What’s the most important factor for getting into business school? Take your pick. Your GMAT reflects your academic prowess. Your career progression reveals your potential. And your essays display your spirit and self-awareness. Ultimately, when the big decision rolls around, some adcoms factor in another criterion:
“Are you someone who I still want to hang out with after finishing up a class project at 2 AM?”
That question was posed to a Poets&Quants reader by Jon Fuller, a Clear Admit consultant who spent four years as the Senior Associate Director of Admissions at the University of Michigan’s Ross School of Business. While the advice is colorful, it conveys a hard truth in admissions. Schools, like employers, “hire” students whom they like. They may identify with your background and admire your accomplishments. You may even check every box on their wish list. If they can’t picture you as a go-between who can partner with and inspire your peers, you’ll probably end up waitlisted (at best).
Since partnering with Poets&Quants in 2014, Fuller has guided hundreds of readers, offering, advice, options, and empathy for those looking to enter business school. For Fuller, there are no shortcuts to earning an acceptance letter. The process involves mastering key fundamentals: Planning, prudence, practice, and, perseverance. And it requires knowing who you are, what you want…and why.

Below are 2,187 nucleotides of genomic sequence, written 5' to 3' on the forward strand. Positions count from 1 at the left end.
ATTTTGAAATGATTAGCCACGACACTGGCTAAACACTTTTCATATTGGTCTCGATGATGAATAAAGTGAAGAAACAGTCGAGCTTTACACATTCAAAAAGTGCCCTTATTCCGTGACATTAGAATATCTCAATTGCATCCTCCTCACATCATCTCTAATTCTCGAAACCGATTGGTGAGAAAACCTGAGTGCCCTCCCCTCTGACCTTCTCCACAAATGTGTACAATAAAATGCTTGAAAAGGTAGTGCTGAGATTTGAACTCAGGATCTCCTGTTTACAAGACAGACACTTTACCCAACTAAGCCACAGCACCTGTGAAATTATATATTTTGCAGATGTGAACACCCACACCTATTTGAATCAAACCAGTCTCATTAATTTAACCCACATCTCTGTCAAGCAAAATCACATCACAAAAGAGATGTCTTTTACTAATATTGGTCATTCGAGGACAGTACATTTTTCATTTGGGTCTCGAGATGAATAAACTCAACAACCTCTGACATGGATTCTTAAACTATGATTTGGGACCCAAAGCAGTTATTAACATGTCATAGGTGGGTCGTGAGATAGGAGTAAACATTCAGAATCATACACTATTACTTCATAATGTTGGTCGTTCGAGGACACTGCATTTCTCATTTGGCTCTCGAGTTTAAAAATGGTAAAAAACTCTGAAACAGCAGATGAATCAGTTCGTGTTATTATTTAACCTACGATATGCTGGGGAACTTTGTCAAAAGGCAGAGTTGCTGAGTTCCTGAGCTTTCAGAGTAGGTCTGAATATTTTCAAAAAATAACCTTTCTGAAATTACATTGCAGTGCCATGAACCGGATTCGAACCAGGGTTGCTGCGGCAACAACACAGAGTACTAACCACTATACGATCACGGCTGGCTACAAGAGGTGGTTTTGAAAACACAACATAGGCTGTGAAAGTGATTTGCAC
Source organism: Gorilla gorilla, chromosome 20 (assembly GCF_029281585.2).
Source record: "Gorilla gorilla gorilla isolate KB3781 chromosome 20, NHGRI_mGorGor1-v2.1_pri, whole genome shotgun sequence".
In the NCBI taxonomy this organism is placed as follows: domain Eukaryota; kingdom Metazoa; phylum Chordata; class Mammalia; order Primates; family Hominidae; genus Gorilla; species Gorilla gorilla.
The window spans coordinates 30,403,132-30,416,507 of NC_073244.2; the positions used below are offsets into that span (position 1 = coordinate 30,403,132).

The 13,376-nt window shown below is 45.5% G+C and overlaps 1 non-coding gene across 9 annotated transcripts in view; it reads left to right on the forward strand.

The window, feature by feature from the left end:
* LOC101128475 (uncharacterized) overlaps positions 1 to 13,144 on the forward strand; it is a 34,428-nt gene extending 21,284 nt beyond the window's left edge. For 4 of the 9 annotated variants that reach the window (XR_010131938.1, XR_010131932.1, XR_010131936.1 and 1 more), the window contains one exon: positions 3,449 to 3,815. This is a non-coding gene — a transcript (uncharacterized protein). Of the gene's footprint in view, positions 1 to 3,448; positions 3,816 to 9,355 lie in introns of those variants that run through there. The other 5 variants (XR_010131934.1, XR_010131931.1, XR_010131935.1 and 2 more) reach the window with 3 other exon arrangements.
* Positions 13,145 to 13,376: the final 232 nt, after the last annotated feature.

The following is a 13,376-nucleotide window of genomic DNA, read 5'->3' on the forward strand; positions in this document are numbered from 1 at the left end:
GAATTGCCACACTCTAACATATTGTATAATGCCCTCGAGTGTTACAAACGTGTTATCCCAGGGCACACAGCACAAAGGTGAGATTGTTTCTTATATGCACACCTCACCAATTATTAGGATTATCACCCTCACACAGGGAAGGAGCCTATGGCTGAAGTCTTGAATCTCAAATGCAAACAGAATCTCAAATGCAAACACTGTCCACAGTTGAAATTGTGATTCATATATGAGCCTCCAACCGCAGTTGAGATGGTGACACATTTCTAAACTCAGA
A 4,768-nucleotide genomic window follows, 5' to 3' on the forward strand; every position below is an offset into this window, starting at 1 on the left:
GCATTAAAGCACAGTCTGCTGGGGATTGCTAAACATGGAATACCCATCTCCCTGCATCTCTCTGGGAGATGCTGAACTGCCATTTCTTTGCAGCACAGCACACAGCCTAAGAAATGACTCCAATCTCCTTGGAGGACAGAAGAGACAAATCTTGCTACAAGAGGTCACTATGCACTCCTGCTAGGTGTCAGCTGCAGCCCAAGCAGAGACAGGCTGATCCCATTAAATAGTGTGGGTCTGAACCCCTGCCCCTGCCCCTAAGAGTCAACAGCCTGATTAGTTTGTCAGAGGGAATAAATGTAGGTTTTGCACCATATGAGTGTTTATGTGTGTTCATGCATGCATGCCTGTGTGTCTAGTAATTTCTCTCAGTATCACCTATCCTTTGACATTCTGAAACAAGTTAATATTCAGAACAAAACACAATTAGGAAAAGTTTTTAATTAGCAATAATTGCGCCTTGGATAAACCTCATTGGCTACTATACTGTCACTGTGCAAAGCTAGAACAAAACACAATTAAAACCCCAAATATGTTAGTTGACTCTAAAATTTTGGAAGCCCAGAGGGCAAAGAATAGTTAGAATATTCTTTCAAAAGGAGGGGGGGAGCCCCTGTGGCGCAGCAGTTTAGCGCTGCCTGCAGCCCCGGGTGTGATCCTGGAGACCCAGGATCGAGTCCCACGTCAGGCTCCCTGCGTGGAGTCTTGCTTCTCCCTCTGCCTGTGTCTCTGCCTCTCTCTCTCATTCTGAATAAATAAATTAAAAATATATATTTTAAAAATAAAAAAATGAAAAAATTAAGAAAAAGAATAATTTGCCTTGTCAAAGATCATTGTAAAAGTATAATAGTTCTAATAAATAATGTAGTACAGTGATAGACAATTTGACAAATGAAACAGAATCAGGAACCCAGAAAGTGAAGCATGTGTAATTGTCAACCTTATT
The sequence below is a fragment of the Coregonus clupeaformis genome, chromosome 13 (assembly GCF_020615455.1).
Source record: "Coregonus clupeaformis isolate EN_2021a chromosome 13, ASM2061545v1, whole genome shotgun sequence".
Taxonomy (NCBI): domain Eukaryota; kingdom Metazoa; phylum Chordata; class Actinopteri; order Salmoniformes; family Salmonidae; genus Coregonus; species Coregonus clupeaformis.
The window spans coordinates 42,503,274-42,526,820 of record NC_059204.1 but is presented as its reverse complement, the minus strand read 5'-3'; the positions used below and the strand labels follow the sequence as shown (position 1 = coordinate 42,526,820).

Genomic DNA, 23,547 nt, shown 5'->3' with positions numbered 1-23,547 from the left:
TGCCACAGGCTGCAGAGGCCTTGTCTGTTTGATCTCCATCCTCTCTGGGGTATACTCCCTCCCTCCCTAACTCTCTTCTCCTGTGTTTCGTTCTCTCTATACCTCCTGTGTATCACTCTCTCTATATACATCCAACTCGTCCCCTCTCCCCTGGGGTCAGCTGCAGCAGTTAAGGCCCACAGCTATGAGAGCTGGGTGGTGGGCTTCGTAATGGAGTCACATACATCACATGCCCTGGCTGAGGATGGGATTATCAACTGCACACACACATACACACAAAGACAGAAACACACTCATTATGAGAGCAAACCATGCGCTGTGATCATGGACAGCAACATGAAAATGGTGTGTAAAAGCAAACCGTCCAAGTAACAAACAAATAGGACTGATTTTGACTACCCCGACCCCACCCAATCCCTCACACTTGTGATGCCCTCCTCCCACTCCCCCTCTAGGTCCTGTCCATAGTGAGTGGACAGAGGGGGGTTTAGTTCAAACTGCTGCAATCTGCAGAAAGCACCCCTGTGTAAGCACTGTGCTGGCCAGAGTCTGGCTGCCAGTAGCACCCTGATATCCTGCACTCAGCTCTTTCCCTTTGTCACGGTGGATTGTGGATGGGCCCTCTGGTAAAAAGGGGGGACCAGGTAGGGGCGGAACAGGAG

“A common pitfall,” Fuller tells one reader, “is to not really be clear on why you want to go to a particular program besides the fact that it’s an “Ivy League” school, an M7, a top X program, etc., so be sure that you can fluently articulate why you want to go to any particular school beyond those sorts of superficial dimensions. In the meantime, tackle the GMAT, keep up with being a strong performer at work, and hopefully you’ll be ready to put together quality applications in a few months.”
In recent months, Fuller has helped readers grapple with issues where answers always clear-cut. How do you blunt bad choices that can’t be undone? What can I do to stand out from 3,000 other applicants? What can I do right now to improve my chances? Indeed, with first round deadlines looming in the coming months, many applicants are feeling overwhelmed and unprepared. To them, Fuller counsels being humble and patient enough to act when the time is right.
“I get how this all might seem a bit daunting,” Fuller writes, “so my last piece of advice is to lay out something of a roadmap for yourself for the next few years. Milestones can include prepping for and taking the GMAT, completing some classes, achieving near-term professional goals (new job, or if that’s not possible, secure a promotion or something), researching programs, etc. The overall list can seem huge, but breaking it down into pieces might make it feel more manageable.”
Looking for direction when it comes to your admissions questions? Click on the topics below to read some of Jon’s recent strategies for increasing your shot at being accepted into business school.
(To send Jon a question, click here. Please share your own advice for our readers in the comments below).
To read the first two parts of our series with Jon, click on the links below.